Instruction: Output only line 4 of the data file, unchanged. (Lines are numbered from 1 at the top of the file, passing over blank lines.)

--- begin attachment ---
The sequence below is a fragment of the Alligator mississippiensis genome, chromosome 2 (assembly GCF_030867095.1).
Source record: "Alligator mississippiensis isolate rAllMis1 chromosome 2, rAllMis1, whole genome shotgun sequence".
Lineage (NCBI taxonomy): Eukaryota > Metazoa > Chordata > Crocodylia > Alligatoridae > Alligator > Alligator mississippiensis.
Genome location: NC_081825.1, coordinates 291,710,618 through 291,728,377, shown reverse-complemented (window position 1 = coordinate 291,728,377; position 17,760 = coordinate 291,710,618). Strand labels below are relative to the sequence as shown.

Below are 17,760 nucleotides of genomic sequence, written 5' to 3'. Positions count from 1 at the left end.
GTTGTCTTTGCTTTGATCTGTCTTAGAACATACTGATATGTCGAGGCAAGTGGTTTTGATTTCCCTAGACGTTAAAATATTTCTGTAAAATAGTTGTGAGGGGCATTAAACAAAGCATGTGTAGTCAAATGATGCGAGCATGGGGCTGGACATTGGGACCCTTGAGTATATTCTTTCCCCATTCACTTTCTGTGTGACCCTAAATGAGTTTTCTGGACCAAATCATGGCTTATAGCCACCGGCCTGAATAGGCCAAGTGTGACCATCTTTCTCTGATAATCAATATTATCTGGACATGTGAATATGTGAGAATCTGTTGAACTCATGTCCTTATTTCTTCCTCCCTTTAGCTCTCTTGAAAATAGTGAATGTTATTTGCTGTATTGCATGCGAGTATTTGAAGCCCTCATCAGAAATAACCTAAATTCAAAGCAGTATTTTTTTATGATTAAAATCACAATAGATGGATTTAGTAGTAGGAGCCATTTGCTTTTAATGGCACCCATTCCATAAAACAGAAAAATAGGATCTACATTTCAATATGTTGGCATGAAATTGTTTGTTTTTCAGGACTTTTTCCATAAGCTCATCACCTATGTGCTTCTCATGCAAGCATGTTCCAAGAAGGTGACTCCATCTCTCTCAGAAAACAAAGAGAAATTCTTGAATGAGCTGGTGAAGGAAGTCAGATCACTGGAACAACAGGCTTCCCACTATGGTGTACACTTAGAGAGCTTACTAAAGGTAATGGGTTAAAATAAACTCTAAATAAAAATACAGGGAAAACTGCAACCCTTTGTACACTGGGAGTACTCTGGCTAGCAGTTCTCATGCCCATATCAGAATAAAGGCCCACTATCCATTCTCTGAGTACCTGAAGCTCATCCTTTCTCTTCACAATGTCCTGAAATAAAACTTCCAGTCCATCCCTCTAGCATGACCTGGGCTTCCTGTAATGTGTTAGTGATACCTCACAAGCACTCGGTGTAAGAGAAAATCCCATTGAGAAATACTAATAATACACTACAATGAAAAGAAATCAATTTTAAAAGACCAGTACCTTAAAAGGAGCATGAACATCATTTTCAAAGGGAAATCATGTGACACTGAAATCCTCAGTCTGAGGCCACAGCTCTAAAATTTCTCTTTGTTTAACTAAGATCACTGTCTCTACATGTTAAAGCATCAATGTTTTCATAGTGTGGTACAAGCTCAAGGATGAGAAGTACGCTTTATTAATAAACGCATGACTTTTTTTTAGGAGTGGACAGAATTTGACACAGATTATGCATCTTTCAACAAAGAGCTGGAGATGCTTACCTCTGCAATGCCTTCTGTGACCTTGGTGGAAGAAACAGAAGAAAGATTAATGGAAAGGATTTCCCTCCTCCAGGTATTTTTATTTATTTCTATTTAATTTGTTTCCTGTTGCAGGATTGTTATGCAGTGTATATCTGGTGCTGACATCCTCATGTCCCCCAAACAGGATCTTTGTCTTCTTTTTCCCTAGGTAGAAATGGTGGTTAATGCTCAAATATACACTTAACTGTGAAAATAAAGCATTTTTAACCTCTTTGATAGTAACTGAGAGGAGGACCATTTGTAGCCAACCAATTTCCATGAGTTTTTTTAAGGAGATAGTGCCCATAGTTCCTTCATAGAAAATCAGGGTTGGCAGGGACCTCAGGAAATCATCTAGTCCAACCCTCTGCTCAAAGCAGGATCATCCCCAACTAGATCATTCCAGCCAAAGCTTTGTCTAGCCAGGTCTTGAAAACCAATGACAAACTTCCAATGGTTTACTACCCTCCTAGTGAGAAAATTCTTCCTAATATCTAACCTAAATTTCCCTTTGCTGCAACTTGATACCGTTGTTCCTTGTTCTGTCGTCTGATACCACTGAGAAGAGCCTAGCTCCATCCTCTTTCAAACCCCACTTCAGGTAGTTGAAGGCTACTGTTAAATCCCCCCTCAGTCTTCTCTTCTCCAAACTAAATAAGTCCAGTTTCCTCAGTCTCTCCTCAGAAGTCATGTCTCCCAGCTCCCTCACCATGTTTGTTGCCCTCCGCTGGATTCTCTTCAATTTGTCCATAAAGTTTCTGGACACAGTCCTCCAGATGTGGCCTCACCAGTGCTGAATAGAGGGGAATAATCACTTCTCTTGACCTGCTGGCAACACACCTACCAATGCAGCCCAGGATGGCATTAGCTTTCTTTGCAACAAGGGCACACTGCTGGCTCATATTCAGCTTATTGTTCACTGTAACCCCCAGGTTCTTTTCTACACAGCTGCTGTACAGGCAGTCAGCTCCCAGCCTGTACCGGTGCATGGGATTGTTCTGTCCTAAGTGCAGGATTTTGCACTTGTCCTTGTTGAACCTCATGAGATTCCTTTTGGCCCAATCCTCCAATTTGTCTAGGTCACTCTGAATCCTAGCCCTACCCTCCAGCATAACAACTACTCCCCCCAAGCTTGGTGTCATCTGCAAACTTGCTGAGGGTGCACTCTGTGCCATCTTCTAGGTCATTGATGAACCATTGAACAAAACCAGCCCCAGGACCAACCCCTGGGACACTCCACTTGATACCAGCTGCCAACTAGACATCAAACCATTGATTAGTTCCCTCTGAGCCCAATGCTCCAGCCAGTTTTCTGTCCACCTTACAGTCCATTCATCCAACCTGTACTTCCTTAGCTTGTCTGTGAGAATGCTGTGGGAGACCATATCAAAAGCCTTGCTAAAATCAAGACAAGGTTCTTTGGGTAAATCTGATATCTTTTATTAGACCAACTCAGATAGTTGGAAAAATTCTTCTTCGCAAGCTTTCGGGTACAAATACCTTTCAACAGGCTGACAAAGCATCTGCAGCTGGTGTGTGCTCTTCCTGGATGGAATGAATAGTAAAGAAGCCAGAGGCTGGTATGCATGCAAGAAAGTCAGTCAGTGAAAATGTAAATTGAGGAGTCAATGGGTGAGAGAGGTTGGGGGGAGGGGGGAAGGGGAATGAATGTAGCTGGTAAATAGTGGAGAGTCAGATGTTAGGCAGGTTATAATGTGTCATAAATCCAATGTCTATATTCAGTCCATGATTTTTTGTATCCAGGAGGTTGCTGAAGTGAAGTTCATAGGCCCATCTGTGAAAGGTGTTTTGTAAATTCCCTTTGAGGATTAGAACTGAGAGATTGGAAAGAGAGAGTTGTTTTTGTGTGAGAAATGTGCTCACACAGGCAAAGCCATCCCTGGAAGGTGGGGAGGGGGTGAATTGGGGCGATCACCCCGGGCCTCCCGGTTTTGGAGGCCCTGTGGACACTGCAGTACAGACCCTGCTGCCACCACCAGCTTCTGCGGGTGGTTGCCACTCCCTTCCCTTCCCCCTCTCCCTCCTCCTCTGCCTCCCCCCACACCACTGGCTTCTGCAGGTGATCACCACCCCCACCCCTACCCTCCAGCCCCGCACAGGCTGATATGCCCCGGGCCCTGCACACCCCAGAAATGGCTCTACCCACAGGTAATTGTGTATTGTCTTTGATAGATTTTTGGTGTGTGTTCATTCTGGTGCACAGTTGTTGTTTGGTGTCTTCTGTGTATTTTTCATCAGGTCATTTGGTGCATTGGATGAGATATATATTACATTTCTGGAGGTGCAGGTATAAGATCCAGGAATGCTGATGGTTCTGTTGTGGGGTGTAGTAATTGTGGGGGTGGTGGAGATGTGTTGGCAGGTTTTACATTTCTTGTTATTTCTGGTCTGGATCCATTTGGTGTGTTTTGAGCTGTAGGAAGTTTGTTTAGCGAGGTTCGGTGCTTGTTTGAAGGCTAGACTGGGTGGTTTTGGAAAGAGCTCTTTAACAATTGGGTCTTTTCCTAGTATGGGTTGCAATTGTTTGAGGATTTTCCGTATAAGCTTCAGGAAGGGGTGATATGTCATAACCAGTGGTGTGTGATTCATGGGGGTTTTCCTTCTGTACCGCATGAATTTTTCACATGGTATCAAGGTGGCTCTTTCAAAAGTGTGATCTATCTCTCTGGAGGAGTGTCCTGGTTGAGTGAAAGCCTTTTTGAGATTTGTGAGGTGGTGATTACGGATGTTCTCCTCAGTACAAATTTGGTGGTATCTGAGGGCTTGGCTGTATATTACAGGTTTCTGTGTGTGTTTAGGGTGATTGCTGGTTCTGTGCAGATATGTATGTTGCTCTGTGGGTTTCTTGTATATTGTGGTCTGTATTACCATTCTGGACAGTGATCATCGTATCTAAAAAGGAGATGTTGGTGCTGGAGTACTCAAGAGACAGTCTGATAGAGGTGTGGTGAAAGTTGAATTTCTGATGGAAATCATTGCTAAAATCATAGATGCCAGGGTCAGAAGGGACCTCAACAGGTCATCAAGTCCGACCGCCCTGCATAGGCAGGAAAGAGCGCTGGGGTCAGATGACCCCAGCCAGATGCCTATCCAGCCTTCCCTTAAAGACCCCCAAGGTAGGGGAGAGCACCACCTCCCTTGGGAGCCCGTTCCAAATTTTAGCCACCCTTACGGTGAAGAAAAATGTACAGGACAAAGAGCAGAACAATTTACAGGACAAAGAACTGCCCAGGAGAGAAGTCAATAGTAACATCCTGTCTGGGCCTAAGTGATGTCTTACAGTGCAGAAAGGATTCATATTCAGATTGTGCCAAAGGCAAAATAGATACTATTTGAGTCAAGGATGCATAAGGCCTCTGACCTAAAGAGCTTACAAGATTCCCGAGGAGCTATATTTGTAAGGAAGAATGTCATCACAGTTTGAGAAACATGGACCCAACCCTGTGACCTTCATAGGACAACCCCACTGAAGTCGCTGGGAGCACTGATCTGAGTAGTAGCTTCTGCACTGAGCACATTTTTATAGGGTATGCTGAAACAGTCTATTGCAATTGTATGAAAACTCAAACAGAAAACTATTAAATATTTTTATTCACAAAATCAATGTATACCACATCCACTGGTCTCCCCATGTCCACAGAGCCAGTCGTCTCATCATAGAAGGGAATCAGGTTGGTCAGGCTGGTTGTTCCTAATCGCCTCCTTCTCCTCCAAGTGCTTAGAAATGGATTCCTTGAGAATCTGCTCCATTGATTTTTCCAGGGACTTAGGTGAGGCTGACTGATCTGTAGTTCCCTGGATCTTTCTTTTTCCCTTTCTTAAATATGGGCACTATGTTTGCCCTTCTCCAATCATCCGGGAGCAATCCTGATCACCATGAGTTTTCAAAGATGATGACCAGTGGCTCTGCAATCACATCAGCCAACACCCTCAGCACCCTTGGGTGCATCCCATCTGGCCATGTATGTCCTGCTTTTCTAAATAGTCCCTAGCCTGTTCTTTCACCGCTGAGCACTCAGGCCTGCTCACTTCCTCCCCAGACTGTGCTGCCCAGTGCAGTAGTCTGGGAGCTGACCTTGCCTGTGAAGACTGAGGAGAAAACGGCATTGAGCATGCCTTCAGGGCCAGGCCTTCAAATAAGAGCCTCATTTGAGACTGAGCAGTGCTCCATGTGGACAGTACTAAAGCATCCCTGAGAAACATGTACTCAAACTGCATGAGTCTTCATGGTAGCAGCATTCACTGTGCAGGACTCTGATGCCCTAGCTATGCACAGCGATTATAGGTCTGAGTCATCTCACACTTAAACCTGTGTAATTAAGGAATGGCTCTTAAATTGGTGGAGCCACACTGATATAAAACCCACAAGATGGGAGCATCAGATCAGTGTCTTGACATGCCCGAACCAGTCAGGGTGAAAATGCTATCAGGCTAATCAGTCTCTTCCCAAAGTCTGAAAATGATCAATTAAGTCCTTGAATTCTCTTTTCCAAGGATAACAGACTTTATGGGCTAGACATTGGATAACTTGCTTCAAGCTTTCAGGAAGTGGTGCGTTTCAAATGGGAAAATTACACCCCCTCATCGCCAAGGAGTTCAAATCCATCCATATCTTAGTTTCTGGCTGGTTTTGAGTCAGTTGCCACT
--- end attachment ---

Genome location: NC_081825.1, coordinates 291,710,618 through 291,728,377, shown reverse-complemented (window position 1 = coordinate 291,728,377; position 17,760 = coordinate 291,710,618). Strand labels below are relative to the sequence as shown.